In an effort to stabilize the crane and remove the trapped operator, cribbing and two 30-ton bottle jacks were positioned at either end of the crane. The initial lift with the bottle jacks caused the crane to shift slightly. At that time, the operation adjusted to the situation with the decision being made to use Griphoist systems to secure the crane in its current position prior to additional lifting. These are mechanical systems that can lift, pull and secure heavy loads using wire rope. The units, along with various slings, shackles and chains, were used to capture and secure the crane so that the lifting operation to remove the victim would not create a situation where the crane would shift in any direction.

A request had been placed through the Monroe County Fire Bureau for additional resources. The Henrietta and Bushnell Basin fire departments were requested for the use of their specialized rigging equipment. Each of these departments had Griphoist systems on its rescue apparatus.

To complete this component of the operation, members of the two county departments teamed up with RFD members to accomplish the set up of these systems. Again, the past efforts of working together paid off. Many of these individuals had trained together during a nine-month structural collapse program at the county’s training facility in 2009.

Due to distances to substantial anchors, responders also reached out to the contractors working on the site for help. They brought in volumes of additional rigging slings, chains and shackles to make this all possible. Their knowledge of rigging was an additional on-scene resource.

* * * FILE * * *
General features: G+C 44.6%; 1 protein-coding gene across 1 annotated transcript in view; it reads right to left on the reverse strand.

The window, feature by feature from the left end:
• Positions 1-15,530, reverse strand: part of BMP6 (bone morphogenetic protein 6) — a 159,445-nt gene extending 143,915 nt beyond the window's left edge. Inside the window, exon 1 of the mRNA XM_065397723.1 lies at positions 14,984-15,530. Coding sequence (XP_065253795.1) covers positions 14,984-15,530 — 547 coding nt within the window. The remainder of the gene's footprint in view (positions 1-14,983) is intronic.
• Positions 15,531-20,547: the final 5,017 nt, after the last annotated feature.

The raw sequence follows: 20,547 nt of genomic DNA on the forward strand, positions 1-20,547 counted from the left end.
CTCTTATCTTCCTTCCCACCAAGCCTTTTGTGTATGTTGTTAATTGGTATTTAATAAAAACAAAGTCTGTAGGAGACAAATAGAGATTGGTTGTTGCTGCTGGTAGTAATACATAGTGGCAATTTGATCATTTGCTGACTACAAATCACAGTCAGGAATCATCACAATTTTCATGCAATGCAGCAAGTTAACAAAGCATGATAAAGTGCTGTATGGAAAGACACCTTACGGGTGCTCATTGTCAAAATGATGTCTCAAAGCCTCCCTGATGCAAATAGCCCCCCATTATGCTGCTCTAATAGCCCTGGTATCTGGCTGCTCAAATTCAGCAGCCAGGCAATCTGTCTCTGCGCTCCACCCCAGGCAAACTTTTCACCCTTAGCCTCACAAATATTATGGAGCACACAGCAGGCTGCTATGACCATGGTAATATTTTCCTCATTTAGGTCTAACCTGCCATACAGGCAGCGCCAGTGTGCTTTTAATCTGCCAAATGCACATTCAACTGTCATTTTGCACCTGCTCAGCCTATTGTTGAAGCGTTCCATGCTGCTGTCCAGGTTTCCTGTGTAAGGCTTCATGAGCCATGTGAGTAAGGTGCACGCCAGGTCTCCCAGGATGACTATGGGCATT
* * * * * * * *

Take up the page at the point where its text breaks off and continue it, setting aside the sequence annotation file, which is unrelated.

When possible and appropriate, using civilians associated with the incident provides a good psychological benefit to those on scene. With one of their coworkers trapped, the anxiety of the event can be overwhelming, so being able to assist with the operation does much good for these individuals. Always remember to evaluate the decision prior to implementing.

Lifting Phase Begins

Once the crane was secured, the decision was made to proceed with the lifting phase. As the crews lifted the crane, additional cribbing was positioned to maintain a safe working environment. Due to the inability to obtain additional vantage points, a SearchCam 3000 was deployed to let rescuers obtain visual images in remote locations. The 240-degree rotating head on the unit gave the team multiple views of the entrapment. Obtaining this valuable information would not have been possible without advanced equipment of this type on scene.

The space that these efforts created allowed the medical team to extricate the victim’s torso. At that time, additional medical management could be accomplished while efforts continued to free the victim’s leg, which was far more entrapped in the remnants of the cab than had been expected or could have been visualized prior to the lift.